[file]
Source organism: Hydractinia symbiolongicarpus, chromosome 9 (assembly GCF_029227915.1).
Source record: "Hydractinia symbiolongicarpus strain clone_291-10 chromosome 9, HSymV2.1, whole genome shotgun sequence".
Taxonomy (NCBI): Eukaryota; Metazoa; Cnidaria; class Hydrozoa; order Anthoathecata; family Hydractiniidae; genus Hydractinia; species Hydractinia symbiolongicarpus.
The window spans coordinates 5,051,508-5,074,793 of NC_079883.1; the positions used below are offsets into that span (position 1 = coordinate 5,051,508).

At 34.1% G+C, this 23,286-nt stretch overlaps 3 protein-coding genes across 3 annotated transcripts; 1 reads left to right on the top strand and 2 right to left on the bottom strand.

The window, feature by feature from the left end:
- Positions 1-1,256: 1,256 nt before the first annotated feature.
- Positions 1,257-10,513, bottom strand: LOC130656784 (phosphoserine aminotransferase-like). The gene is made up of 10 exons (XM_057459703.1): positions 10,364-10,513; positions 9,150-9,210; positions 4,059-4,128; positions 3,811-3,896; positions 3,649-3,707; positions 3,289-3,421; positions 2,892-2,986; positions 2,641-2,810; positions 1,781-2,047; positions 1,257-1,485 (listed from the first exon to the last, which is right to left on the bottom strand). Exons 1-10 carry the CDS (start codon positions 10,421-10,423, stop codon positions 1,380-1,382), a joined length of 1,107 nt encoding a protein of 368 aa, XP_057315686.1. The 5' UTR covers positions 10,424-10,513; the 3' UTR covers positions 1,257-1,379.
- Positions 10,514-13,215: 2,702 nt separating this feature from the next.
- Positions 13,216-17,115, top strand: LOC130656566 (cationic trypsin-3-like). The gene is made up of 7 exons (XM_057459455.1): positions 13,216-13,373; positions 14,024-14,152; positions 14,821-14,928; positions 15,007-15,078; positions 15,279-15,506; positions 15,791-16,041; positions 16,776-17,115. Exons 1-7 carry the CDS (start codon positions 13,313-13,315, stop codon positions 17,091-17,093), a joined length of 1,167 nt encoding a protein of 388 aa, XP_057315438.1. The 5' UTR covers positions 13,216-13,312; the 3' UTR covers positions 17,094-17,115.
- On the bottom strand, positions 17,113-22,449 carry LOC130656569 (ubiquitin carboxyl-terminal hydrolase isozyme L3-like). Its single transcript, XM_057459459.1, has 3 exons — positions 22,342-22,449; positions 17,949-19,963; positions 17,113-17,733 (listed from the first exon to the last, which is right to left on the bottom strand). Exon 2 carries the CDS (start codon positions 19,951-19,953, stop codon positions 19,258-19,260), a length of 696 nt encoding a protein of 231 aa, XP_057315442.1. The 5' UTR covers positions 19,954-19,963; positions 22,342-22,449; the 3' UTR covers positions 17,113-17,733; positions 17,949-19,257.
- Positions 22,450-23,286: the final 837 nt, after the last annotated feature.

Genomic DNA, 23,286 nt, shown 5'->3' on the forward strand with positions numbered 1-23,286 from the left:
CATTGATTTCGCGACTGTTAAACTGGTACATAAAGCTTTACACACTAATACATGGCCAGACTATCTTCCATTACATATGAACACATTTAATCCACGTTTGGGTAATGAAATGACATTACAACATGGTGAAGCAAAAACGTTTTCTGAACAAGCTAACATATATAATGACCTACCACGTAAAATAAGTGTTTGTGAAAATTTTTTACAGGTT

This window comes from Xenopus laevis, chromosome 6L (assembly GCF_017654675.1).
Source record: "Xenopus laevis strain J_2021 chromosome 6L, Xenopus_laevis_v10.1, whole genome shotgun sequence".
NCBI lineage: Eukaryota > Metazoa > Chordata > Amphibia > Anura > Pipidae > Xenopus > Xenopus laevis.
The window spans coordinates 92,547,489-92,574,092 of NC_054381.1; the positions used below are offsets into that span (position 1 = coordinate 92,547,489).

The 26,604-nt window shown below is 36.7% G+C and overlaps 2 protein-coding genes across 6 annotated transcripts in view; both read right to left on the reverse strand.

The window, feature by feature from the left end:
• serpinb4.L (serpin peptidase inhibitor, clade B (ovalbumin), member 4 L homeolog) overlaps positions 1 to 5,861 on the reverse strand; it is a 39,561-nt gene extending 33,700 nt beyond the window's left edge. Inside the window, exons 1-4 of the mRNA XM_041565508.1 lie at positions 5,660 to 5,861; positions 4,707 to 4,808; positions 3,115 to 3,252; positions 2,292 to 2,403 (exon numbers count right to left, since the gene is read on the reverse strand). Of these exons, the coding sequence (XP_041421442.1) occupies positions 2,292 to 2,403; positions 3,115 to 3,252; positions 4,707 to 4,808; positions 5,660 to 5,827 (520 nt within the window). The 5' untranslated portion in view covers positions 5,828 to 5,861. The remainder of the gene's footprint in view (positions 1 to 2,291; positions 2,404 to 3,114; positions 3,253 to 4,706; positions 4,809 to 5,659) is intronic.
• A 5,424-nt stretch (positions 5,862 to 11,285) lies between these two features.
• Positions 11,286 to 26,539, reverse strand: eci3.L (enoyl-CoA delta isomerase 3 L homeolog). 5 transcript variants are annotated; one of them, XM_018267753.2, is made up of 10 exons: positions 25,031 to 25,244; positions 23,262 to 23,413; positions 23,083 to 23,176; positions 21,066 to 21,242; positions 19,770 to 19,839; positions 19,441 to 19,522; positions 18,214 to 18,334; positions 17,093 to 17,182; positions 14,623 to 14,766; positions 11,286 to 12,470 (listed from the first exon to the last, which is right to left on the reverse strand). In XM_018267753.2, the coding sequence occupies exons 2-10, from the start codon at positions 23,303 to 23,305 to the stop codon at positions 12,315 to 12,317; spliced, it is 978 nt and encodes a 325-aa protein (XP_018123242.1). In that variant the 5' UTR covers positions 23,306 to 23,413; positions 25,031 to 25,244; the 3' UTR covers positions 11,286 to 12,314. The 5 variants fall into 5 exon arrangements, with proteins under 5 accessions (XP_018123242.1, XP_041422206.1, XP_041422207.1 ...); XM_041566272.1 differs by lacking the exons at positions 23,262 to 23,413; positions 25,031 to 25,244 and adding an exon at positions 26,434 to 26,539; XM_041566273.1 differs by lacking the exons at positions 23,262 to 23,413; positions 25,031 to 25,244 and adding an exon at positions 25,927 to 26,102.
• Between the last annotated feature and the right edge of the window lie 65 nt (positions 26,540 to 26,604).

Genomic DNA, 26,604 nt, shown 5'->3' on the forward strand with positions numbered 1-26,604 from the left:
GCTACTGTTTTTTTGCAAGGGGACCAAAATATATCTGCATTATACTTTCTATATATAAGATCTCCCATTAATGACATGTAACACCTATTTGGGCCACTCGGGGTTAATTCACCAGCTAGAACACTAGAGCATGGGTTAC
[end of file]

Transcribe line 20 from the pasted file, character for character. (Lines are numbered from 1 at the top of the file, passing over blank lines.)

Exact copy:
The window, feature by feature from the left end: